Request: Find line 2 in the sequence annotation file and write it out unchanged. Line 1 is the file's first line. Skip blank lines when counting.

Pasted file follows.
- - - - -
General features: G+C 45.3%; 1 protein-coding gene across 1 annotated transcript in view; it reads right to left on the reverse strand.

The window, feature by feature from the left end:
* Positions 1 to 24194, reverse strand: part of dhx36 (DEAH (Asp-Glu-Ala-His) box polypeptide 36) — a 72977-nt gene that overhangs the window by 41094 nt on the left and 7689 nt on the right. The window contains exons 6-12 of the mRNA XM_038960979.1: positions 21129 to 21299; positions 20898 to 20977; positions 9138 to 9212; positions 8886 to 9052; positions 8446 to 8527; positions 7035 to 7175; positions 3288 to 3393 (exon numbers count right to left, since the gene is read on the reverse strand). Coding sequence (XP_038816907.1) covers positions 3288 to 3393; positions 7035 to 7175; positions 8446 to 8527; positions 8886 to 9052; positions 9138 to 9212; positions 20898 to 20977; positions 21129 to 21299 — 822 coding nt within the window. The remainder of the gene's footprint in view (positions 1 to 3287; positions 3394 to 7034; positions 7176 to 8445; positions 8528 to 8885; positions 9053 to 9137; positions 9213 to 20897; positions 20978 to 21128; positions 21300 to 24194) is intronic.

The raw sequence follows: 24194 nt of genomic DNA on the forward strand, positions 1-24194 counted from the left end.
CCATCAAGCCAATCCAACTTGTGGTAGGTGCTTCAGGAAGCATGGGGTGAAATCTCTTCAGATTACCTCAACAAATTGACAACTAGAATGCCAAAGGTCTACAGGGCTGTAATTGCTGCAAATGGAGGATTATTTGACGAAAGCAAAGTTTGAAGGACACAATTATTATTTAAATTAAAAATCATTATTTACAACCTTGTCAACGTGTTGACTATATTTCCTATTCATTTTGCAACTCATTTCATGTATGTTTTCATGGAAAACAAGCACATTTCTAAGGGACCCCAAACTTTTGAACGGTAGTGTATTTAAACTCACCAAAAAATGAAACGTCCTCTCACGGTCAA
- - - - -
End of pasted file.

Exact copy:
The window, feature by feature from the left end: